In 2007 Duque filed a complaint against the DAS and the Ministry of the Interior at an Administrative Tribunal, because the government removed her security measures. She argued this decision was violating her rights to family, life and her right to physical and psychological integrity. In middle of this process, the DAS presented, as proof against Claudia, several intelligence reports gathered by her security personnel.

In the meantime, Claudia and her daughter were forced to leave Colombia again. Between 2001 and 2008 the two women left the country numerous times. However, when it was safe to do so, Duque kept returning to Colombia to continue her work. In October 2008, when she was in the exile, the Constitutional Court ordered DAS to allow Duque access any files they had about her. This decision gave her the necessary strength to return to her country once again.

The smoking gun

It’s extremely rare, almost unheard of, for victims of state harassment to be able to see documents which definitively prove both what occurred and who was behind it. As a trained investigative journalist with now unprecedented access, Duque was able to conclusively demonstrate that the DAS was behind her persecution.

Duque was able to show that the DAS had ordered years of surveillance, illegal interceptions, harassment and intimidation against her. She could even prove that this was directly related to her investigative work around Jaime Garzón’s murder. She found a manual written specifically on how to harass her, allegedly written by DAS Sub-Director José Miguel Narváez, who has recently been convicted for ordering Garzón’s murder.

Duque’s case also uncovered evidence that the DAS had a wider campaign of mass surveillance and harassment of other journalists, NGOs, human rights defenders and even judges. The wire-tapping revelations became a national scandal (escándalo de las chuzadas) and led directly to the DAS being dissolved and replaced with the National Intelligence Agency (Dirección Nacional de Inteligencia, or DNI).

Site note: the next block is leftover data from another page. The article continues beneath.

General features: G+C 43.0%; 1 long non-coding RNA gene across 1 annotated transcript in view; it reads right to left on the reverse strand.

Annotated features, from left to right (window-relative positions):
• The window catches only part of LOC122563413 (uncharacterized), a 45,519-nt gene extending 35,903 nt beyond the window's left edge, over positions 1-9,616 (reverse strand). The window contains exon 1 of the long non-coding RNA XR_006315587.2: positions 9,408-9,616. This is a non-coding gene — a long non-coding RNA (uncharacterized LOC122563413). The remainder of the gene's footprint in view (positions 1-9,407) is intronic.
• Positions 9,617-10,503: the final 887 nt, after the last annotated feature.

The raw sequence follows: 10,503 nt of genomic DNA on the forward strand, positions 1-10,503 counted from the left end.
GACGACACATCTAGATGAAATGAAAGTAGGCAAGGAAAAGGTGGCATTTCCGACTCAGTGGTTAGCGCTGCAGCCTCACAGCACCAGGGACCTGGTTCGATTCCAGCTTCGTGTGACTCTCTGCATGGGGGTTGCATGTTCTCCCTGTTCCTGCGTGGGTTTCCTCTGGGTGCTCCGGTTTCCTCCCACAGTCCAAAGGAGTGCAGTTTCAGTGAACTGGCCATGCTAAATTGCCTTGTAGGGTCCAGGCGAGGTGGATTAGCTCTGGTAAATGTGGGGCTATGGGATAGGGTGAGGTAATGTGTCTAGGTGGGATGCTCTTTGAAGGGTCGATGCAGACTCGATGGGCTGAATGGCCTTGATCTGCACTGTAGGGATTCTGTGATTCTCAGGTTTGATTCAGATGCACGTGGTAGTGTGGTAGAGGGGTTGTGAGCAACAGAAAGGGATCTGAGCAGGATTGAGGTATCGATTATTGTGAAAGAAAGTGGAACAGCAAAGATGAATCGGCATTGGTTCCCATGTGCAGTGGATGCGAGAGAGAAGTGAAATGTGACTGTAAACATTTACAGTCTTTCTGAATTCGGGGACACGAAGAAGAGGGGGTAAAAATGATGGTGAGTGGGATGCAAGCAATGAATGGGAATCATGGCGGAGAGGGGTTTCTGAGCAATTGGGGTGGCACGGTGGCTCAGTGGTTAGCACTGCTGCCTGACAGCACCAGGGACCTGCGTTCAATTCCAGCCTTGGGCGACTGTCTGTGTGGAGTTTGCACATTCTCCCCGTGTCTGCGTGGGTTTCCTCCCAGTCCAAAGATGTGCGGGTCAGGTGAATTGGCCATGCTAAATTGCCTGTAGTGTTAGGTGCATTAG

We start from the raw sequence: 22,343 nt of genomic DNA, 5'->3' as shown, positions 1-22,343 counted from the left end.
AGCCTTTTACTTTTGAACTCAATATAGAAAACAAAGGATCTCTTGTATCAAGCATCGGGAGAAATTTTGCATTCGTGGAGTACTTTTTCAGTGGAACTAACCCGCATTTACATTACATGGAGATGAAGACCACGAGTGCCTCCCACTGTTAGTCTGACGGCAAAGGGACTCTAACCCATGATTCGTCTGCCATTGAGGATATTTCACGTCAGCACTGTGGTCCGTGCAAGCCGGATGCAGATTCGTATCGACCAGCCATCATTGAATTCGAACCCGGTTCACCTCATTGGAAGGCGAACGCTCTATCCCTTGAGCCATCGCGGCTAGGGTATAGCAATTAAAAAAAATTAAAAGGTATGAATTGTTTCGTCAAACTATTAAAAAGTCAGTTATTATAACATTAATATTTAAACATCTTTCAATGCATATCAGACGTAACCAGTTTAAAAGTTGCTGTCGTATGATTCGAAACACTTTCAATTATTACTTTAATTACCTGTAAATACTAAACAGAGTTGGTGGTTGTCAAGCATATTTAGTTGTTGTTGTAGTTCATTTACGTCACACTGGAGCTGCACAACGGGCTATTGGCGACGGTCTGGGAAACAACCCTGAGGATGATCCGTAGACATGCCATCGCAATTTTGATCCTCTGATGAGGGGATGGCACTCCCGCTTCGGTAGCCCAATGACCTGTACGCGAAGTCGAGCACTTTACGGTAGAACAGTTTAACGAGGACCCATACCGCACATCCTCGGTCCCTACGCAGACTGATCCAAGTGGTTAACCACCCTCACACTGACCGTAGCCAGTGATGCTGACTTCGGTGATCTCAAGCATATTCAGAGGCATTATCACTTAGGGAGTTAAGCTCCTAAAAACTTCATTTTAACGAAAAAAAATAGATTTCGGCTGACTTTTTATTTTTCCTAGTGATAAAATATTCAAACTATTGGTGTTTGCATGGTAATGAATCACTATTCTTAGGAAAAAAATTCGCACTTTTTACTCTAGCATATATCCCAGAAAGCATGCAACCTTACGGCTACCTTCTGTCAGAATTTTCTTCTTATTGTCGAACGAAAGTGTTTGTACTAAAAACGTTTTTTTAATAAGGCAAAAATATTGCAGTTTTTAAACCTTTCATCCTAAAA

In November 2009 Duque and her daughter were granted security measures by the Inter-American Commission for Human Rights.

At that time, the investigation into the threats and attacks suffered by Duque had been going on for five years with no results – amounting to impunity for the perpetrators. Duque presented the evidence to the prosecutor that investigated her case and argued that the deliberate and illegal campaign of surveillance, intimidation and harassment – often threatening her young daughter – amounted to psychological torture.

In March 2013 Colombia’s Prosecutor’s Office ordered the arrest of seven high-ranking former DAS agents for the crime of aggravated psychological torture in incidents from 2001 onwards.

Any form of torture – physical or mental – is illegal under international law, but as psychological torture is much more difficult to prove, this became the first ever case taken to trial in Colombia and one of very few in the world. It was the result of years of hard work by Duque and her colleagues, as well as a number of international human rights and national press freedom organisations. MLDI has supported Duque in the case, with direct support in the form of legal fees for two trials.